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UK market is still the place to be seen after Wines Unearthed "inundated" by applicants

Published:  07 April, 2016

The current reputation of the UK wine market is that it has reached saturation point.

However, the number of producers applying to appear at Wines Unearthed at the London Wine Fair next month, seems to indicate that UK is more attractive than ever before to foreign producers.

An incredible 94 winemakers from 22 countries are due to be presented at the second edition of the producers-to-buyers section of the fair next month.

This is an increase of 34% on the previous year. 

And that's just the ones that were successful.

According to Judy Kendrick one of the curators of Wines Unearthed, they were 'inundated' with applications from producers wanting to get a foothold in the UK market.

So why is the UK still so appealing to international winemakers, at a time when margins are squeezed and producers are facing considerable competition on shelves and in restaurants?

Nik Darlington, of agent and supplier Red Squirrel Wines, believes that the issue is twofold.

Firstly, he says that the UK is still seen as the Carnegie Hall of the wine world - if you can make it there, you can make it anywhere.

Secondly, he believes the sheer number of wines trying to "make it" in the UK is because of the availability of investment in up and coming markets in previously obscure regions.

He said: "There are interesting things being made all over the world where there's suddenly money for investment. In the last three to five years there's been a lot of wines with unusual origins. Often there's already a wine culture in their countries, but it's only over the last a few years that there's been the money to export it.

"What we've thought of as second world countries like Brazil and India are now moving into the premiere league of the world economy and they're making premium wines which they're now able to export.

"However, while there's intrigue in these wines from unusual places, it will take quite a long time for consumers to take to them.  With somewhere like Turkey however, which is producing fantastic wines, UK consumers have much more of a connection to the country because of its proximity and popularity as a holiday destination. It's familiar in many ways, which puts them in a much more promising position." 

On the subject of these brands targeting the UK market, Darlington added: "People are very quick to downplay opportunities for producers in UK at the moment. New restaurants and importers are setting up all the time. The UK seems to still be a very attractive place for winemakers.

"Some of Europe's economies are not doing well at the moment, so domestic wines are having to sell elsewhere. A few years ago, one Piemonte producer we work with were selling 60% of its product in the domestic market and today that's down to 40%, so export producers are looking elsewhere where they wouldn't have done before.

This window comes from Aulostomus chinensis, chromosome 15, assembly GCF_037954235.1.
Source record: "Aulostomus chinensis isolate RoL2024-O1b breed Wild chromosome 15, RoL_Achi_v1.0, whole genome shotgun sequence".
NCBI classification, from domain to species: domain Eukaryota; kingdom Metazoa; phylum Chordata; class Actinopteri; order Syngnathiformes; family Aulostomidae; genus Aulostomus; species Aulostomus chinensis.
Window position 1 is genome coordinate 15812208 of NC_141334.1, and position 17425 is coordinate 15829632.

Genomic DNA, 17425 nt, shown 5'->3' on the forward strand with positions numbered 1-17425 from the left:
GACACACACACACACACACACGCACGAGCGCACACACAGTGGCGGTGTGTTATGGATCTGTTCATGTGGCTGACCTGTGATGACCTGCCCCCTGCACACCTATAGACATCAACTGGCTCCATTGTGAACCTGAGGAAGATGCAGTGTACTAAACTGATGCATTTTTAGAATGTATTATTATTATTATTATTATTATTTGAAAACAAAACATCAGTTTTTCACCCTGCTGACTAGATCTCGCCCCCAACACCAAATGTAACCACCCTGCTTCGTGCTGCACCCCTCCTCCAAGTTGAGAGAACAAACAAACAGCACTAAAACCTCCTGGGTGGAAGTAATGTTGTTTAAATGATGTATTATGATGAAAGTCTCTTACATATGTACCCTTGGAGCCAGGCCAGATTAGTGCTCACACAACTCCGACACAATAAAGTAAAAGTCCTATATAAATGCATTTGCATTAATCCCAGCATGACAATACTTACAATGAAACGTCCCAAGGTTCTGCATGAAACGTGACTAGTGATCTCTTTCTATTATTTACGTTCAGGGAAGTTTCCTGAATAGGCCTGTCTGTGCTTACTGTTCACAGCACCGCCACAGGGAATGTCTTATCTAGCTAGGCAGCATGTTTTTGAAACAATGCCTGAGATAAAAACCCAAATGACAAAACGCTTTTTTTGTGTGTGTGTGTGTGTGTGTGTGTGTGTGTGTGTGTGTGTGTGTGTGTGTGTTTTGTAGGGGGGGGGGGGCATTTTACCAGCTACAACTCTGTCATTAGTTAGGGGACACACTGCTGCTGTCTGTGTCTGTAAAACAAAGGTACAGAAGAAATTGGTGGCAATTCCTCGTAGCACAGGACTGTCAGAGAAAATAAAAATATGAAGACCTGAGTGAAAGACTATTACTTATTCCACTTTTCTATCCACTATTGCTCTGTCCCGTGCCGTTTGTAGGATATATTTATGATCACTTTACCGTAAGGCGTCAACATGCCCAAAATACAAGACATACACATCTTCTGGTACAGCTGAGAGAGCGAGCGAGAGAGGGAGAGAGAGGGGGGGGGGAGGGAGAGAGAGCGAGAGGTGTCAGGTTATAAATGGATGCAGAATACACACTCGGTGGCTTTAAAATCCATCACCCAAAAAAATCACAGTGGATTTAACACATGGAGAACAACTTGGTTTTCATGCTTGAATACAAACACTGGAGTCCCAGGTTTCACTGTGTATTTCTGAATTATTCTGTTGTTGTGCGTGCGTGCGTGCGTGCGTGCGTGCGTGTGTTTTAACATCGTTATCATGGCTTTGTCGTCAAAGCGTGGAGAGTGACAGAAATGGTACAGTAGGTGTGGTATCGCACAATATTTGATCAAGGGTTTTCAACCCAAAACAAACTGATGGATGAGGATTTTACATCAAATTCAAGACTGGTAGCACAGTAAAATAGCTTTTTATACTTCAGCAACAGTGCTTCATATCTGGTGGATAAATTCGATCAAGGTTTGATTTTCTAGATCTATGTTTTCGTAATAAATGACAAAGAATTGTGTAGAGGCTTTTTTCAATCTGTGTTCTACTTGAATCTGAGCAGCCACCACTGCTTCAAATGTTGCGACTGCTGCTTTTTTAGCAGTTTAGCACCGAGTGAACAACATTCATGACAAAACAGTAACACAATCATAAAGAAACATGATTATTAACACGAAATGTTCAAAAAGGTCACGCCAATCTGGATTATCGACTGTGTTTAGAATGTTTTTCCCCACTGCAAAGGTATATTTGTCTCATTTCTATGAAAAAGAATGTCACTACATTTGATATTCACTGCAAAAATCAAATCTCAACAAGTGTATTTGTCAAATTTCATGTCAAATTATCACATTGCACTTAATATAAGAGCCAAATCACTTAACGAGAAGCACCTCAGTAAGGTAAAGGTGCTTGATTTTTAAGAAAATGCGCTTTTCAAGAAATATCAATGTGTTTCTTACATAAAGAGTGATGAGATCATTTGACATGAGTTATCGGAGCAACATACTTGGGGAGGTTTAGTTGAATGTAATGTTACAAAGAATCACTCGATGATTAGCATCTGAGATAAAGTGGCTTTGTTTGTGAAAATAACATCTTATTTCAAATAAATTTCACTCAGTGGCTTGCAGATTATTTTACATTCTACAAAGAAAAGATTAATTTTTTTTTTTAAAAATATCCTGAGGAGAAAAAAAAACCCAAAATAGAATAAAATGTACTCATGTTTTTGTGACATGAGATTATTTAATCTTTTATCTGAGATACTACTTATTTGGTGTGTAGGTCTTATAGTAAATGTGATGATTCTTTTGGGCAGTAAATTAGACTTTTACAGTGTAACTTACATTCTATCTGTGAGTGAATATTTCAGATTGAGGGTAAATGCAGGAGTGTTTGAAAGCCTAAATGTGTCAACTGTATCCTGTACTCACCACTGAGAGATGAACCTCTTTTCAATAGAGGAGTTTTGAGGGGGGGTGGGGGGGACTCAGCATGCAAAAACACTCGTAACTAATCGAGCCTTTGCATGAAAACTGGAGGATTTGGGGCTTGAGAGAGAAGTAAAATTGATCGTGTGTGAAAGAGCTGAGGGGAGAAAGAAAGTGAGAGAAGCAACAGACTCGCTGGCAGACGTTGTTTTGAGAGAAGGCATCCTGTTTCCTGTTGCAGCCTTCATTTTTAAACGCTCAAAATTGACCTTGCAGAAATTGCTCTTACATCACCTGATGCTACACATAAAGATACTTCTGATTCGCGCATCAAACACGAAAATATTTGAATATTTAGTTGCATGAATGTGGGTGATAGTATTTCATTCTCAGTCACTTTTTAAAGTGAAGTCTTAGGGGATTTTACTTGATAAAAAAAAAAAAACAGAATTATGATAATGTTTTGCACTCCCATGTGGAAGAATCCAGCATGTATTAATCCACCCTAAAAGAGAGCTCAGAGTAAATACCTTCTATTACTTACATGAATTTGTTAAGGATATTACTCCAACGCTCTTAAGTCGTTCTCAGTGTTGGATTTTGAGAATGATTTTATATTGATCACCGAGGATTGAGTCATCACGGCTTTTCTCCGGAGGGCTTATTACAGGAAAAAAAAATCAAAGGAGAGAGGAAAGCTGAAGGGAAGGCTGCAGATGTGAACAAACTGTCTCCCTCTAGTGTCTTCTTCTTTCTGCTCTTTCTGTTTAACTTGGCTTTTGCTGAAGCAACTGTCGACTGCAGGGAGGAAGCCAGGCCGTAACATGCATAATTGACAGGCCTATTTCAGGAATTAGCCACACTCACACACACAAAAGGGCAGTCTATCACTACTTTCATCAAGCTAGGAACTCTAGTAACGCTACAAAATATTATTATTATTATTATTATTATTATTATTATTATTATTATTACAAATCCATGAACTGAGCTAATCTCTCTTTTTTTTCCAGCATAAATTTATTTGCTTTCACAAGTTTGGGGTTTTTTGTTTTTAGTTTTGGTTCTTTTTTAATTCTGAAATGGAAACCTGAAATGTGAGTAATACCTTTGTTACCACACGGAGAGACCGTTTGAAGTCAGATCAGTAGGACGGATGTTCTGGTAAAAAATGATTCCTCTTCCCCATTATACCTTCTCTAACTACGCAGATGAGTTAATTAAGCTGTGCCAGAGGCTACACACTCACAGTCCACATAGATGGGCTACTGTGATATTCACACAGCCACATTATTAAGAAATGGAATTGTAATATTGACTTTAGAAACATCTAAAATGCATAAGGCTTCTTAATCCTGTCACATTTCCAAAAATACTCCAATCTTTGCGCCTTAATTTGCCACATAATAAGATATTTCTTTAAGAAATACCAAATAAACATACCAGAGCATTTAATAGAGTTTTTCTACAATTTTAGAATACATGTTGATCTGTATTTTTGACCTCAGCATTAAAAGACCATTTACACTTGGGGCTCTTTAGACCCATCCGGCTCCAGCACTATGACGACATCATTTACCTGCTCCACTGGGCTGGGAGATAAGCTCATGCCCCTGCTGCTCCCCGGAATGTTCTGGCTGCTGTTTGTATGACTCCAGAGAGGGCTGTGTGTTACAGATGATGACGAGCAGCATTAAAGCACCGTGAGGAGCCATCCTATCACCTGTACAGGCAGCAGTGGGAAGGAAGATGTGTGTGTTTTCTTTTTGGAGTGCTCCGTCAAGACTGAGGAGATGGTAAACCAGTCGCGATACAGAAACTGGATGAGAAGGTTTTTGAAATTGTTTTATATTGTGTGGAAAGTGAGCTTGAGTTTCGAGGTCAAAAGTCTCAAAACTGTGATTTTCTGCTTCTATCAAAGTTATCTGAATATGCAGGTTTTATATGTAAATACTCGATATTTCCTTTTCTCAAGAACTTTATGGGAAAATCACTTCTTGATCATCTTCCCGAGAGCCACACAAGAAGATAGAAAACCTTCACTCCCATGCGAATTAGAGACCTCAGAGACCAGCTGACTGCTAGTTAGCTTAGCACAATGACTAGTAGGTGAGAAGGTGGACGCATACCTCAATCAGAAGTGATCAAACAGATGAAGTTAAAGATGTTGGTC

"In the UK there is an over supply of wine but there is a market for it if you can stand out."

Some of the New World producers making the trip to London in May for the fair include Australia, Brazil, Canada, Chile, Ecuador, Mexico, New Zealand, South Africa, the USA and even the far-flung island of Madagascar.

Doug Wregg, of Cave de Pyrenes, is hosting the Real Wine Fair over April 17 and 18 at Tobacco Docks, when buyers will be able to browse organic wines from 17 countries.

And although he says the wines coming from emerging markets can be exciting, he has a word of warning about jumping on the bandwagon with new trends.

He said: "There is a saturation of stuff out there at the moment. No retailer can have all the trends out there because they change so often, which can be a good and a bad thing.

"So many places are producing wines, which don't have a wine culture - like China for example. I would advise buyers to stick to wines where the strength and consistency of the wine really comes across. Somewhere which is exciting for this as an emerging market is Austria. Buyers need to be selective and be critical. Just because it's got an unusual label doesn't mean it's any good."

And although he says the UK is no longer the number one market for wine producers to target, it is still the place to be seen.

He said: "London is still the show place. If you can make it here, you can make it anywhere. However, I would say that places like Copenhagen and New York are more dynamic at the moment. In the UK, we're too worried about intellectualising wine, whereas over there, they think, 'if the wine is great, then we'll find someone to drink it'."

Wines Unearthed will be situated on the balcony at the Olympia opposite Esoterica at the fair from 3 to the 5 May.

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